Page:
I would like your advice on GIVING advice…. on the internet. As someone very interested in learning from every possibly experience, I look at every picture or video I see with a critical eye. This is as much to hone my own skills as well as to provide possible feedback for the rider. Unfortunately, there are many problems with giving video online. For one, you can only discern so much from video, and even less from stills. Another is that tone of voice and intention do not convey through text. I often see people giving advice that is accurate but received poorly, perhaps due to a poor delivery or recipient misinterpretation. So I feel that this is a pretty sensitive issue. Obviously, if posters request no critique then I am not going to respond with critique. On the other hand, if a poster is doing something obviously or potentially dangerous for themselves or their horse, I feel it is my responsibility to alert them to that (after determining whether others have identified the problem also, as is possible in a Facebook comments thread). But what about riders who consistently post pictures of themselves with poor equitation (e.g. toes down, pinched knees, slouched shoulders), hitting their horse’s mouth over jumps, or not achieving their stated goal (e.g. “stretchy trot” with a completely disconnected horse who isn’t stretching over his back)? Do I say something in a private message? Or should I just shut up and trust that their trainers have got it under control, and leave critique to the critique sites?
Thanks for the help!
Nosy in Norcal
Dear, “Nosy in Norcal”
I, too, am a student of riding, soaking in information and knowledge any chance I get. Sometimes I hear myself spewing out what I think are golden nuggets and sounding like a know-it-all. Quite frankly, I try to stop myself, but those who know me well are quite used to me saying “Oooh, I read somewhere that blah blah blah blah.” I love a good discussion on how to overcome any horse issue, filing away information like a squirrel hoarding nuts in October.Why else would I, who is still struggling with the sitting trot, be watching “How to pirouette” videos? One day it may come in handy, and meanwhile it feeds my horse addiction.
Giving advice is a bit like gardening, and if flowers are wanted one must plant in fertile ground. Meaning; advice not asked for may not be well received. But you knew that, and you are wondering if you can still give advice when not asked to do so. I know the temptation so well. You happen to have the answer, and if they just knew the question and asked you could save them a lot of time and trouble. Knowing how easily people are hurt, the pitfalls of giving unsolicited advice are just too many. And your seeds will just dry up, and no flowers will bloom. Instead find places online where people want training/riding/horse care advice, and have at it. I don’t think you will run out of sites online even if you make it your full-time job. But even in cases where the advice is wanted, please try to be careful, positive and supportive. Often good advice is lost in when the receiver hears blaming , shaming and belittling. Read your advice to yourself before you post it, and remember you now have your neck out too. Do not be shocked if your advice is attacked and belittled, or questioned by others. If you are going to dish it out, you better be prepared to take it too.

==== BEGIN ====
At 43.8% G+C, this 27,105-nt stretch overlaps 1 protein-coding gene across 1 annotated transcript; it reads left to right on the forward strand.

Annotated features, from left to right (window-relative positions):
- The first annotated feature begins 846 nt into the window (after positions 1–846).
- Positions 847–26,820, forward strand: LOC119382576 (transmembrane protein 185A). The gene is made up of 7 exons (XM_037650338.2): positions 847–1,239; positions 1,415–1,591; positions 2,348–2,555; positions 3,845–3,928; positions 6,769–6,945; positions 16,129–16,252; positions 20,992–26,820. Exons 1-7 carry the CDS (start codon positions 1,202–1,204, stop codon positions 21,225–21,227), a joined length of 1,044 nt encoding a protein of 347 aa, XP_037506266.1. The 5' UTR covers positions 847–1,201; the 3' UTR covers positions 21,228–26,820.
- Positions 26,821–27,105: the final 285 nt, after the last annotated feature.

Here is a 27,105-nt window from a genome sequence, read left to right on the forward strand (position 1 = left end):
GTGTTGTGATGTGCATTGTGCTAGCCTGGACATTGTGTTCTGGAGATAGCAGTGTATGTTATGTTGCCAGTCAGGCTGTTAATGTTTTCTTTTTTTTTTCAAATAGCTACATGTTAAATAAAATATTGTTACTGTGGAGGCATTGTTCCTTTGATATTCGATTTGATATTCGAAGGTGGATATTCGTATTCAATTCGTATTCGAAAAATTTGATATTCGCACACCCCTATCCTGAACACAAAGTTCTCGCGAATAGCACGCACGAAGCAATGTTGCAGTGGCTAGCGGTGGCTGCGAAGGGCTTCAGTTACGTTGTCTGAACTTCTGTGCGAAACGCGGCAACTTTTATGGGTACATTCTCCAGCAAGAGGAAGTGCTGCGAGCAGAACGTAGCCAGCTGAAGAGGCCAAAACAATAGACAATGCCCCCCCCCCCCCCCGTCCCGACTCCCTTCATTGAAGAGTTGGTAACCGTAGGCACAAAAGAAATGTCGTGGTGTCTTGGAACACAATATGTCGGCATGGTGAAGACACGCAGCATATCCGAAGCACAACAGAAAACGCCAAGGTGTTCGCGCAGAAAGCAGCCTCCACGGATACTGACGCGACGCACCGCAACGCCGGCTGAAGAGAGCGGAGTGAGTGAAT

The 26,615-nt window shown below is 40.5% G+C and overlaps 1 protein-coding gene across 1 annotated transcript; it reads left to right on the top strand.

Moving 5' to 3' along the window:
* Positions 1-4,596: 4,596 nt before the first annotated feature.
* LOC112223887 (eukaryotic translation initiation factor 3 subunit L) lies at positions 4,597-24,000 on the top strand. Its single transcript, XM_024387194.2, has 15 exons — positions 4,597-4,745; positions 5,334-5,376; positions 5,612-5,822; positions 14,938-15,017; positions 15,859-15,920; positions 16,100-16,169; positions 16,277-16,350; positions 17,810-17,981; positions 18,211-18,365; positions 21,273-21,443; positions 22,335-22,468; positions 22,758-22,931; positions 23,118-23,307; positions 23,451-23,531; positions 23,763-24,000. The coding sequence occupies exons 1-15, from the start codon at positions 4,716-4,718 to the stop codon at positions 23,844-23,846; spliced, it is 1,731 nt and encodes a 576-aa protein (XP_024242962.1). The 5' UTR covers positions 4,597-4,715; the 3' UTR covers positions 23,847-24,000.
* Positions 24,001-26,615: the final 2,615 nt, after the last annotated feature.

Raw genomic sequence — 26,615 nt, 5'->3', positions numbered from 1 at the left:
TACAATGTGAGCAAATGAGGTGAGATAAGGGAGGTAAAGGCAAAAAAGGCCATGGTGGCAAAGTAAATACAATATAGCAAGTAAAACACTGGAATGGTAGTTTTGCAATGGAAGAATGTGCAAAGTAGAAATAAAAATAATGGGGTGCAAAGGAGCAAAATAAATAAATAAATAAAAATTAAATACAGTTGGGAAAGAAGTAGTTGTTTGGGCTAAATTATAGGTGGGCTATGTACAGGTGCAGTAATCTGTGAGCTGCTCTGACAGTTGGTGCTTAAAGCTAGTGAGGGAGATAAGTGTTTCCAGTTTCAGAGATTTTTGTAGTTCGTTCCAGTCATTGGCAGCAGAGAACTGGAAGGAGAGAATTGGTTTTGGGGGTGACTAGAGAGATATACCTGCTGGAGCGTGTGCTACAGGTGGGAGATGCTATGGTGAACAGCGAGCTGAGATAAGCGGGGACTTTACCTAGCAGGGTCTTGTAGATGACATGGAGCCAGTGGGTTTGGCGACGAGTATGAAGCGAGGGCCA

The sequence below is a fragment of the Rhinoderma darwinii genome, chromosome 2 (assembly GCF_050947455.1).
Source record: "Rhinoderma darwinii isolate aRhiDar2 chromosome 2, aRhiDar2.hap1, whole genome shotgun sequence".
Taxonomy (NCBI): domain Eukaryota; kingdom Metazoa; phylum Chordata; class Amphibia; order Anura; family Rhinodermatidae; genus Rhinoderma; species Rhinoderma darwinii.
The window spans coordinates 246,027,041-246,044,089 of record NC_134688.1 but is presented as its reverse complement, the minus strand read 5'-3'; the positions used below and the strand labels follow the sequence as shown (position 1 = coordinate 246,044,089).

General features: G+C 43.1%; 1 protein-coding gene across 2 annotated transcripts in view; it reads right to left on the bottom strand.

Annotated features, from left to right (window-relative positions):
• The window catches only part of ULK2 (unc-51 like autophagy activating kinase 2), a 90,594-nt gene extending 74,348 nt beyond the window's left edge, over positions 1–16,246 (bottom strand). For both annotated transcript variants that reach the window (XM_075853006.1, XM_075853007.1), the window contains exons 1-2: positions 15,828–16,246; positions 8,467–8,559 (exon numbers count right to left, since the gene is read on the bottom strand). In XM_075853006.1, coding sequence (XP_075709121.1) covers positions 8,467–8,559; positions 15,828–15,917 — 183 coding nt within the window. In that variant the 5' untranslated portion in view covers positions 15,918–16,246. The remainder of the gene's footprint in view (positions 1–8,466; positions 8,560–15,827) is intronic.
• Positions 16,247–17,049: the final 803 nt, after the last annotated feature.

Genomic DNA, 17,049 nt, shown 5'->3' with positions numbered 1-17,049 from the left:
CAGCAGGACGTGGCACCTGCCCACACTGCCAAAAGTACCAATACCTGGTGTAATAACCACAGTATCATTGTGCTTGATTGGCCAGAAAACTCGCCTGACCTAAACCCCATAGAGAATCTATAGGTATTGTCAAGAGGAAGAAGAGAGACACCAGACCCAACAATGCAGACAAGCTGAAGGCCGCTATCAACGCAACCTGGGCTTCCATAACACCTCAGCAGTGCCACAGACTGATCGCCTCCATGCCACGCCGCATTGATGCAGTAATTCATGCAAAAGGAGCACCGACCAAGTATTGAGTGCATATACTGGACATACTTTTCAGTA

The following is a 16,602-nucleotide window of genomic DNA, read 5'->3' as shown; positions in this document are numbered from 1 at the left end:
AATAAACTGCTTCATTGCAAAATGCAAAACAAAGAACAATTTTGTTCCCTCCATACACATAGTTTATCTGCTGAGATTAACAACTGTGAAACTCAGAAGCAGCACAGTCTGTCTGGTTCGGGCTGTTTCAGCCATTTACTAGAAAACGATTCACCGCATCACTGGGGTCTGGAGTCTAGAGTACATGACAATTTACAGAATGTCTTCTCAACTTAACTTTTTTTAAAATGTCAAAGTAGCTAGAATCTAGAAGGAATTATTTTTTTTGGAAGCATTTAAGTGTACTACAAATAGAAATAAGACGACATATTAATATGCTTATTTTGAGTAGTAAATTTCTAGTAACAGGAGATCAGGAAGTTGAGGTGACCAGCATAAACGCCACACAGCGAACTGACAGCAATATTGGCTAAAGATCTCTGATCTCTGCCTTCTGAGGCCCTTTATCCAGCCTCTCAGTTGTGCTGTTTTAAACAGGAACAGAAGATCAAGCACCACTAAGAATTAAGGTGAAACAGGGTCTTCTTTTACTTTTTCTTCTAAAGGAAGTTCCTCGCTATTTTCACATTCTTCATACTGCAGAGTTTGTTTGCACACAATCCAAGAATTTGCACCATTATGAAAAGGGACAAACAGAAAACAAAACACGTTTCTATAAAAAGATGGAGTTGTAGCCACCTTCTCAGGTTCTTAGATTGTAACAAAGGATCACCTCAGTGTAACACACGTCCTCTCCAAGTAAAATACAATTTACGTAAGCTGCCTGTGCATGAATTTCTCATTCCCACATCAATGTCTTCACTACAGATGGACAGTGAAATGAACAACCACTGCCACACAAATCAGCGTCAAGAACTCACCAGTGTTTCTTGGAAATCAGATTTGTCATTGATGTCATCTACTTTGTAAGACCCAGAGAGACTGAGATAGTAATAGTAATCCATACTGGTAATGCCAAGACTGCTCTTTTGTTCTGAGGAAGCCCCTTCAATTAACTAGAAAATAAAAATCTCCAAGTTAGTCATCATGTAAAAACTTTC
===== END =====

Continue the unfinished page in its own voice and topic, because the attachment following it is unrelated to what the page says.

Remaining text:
Here at Horse Junkies United we feel strongly that all riders should “mind their melons” and wear a helmet every time, every ride. Abuse of horses, malnutrition, illness, any obvious dangers, spur marks, and the like will always, without question, cause all kinds of advice to be given. And as Equestrians we have a responsibility to speak up, and report if necessary, any abuse or neglect of horses. As a general rule I would advise (since you asked) that if your advice is just to improve the rider’s abilities, and they didn’t ask for it, keep it to yourself. Or better yet, give them a compliment since that is most likely what they were hoping for.
If you would like an outsider’s perspective on an Equestrian issue (not Horse Training related) please email me at email@example.com. I’m a social worker in real life and my advice will be based on the information provided to hopefully help you out, or at least give you something to consider. Maybe you will think “Wow, never thought of that!” or perhaps “Nope, I don’t agree with that at all.” It’s free advice, a sounding board, and hopefully a way to help you release some pressure and feel better, with the added bonus of potentially helping out another reader in a similar situation.